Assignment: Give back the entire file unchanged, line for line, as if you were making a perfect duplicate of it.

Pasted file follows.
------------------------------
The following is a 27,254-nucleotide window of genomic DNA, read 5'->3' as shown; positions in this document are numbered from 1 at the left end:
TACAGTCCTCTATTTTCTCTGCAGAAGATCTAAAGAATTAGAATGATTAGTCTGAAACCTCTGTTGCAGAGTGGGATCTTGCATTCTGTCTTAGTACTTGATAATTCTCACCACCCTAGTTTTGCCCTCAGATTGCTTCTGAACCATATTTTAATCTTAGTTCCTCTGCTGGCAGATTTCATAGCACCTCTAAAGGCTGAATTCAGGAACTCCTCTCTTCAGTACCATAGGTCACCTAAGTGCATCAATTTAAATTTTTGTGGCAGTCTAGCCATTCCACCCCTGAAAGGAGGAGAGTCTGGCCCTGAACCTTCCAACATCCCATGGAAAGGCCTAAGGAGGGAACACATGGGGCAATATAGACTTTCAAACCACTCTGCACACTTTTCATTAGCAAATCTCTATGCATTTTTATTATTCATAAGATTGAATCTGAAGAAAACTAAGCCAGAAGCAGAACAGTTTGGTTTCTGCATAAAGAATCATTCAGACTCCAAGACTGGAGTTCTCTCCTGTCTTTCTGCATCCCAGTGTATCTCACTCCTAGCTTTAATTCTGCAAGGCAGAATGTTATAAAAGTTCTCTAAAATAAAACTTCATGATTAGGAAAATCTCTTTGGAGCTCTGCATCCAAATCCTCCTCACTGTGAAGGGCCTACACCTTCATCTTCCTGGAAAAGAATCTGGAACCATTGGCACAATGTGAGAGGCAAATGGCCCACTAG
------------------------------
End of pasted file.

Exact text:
The following is a 27,254-nucleotide window of genomic DNA, read 5'->3' as shown; positions in this document are numbered from 1 at the left end:
TACAGTCCTCTATTTTCTCTGCAGAAGATCTAAAGAATTAGAATGATTAGTCTGAAACCTCTGTTGCAGAGTGGGATCTTGCATTCTGTCTTAGTACTTGATAATTCTCACCACCCTAGTTTTGCCCTCAGATTGCTTCTGAACCATATTTTAATCTTAGTTCCTCTGCTGGCAGATTTCATAGCACCTCTAAAGGCTGAATTCAGGAACTCCTCTCTTCAGTACCATAGGTCACCTAAGTGCATCAATTTAAATTTTTGTGGCAGTCTAGCCATTCCACCCCTGAAAGGAGGAGAGTCTGGCCCTGAACCTTCCAACATCCCATGGAAAGGCCTAAGGAGGGAACACATGGGGCAATATAGACTTTCAAACCACTCTGCACACTTTTCATTAGCAAATCTCTATGCATTTTTATTATTCATAAGATTGAATCTGAAGAAAACTAAGCCAGAAGCAGAACAGTTTGGTTTCTGCATAAAGAATCATTCAGACTCCAAGACTGGAGTTCTCTCCTGTCTTTCTGCATCCCAGTGTATCTCACTCCTAGCTTTAATTCTGCAAGGCAGAATGTTATAAAAGTTCTCTAAAATAAAACTTCATGATTAGGAAAATCTCTTTGGAGCTCTGCATCCAAATCCTCCTCACTGTGAAGGGCCTACACCTTCATCTTCCTGGAAAAGAATCTGGAACCATTGGCACAATGTGAGAGGCAAATGGCCCACTAG